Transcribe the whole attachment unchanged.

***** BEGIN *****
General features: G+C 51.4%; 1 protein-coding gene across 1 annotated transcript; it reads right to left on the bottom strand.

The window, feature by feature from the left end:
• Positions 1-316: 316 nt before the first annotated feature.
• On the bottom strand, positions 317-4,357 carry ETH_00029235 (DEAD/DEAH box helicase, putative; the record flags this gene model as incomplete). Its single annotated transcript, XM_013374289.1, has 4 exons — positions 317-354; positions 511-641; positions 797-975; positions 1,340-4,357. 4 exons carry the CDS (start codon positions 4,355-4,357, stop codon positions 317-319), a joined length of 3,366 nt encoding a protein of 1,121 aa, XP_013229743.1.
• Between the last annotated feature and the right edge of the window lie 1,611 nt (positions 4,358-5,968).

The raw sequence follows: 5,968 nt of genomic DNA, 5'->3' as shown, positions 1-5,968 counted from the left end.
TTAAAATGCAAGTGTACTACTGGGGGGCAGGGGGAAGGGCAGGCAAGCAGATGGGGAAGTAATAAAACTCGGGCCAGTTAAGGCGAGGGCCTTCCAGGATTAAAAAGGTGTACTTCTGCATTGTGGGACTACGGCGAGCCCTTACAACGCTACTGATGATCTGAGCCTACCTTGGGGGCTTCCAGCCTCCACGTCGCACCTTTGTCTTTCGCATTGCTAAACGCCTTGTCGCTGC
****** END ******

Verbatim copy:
General features: G+C 51.4%; 1 protein-coding gene across 1 annotated transcript; it reads right to left on the bottom strand.

The window, feature by feature from the left end:
• Positions 1-316: 316 nt before the first annotated feature.
• On the bottom strand, positions 317-4,357 carry ETH_00029235 (DEAD/DEAH box helicase, putative; the record flags this gene model as incomplete). Its single annotated transcript, XM_013374289.1, has 4 exons — positions 317-354; positions 511-641; positions 797-975; positions 1,340-4,357. 4 exons carry the CDS (start codon positions 4,355-4,357, stop codon positions 317-319), a joined length of 3,366 nt encoding a protein of 1,121 aa, XP_013229743.1.
• Between the last annotated feature and the right edge of the window lie 1,611 nt (positions 4,358-5,968).

The raw sequence follows: 5,968 nt of genomic DNA, 5'->3' as shown, positions 1-5,968 counted from the left end.
TTAAAATGCAAGTGTACTACTGGGGGGCAGGGGGAAGGGCAGGCAAGCAGATGGGGAAGTAATAAAACTCGGGCCAGTTAAGGCGAGGGCCTTCCAGGATTAAAAAGGTGTACTTCTGCATTGTGGGACTACGGCGAGCCCTTACAACGCTACTGATGATCTGAGCCTACCTTGGGGGCTTCCAGCCTCCACGTCGCACCTTTGTCTTTCGCATTGCTAAACGCCTTGTCGCTGC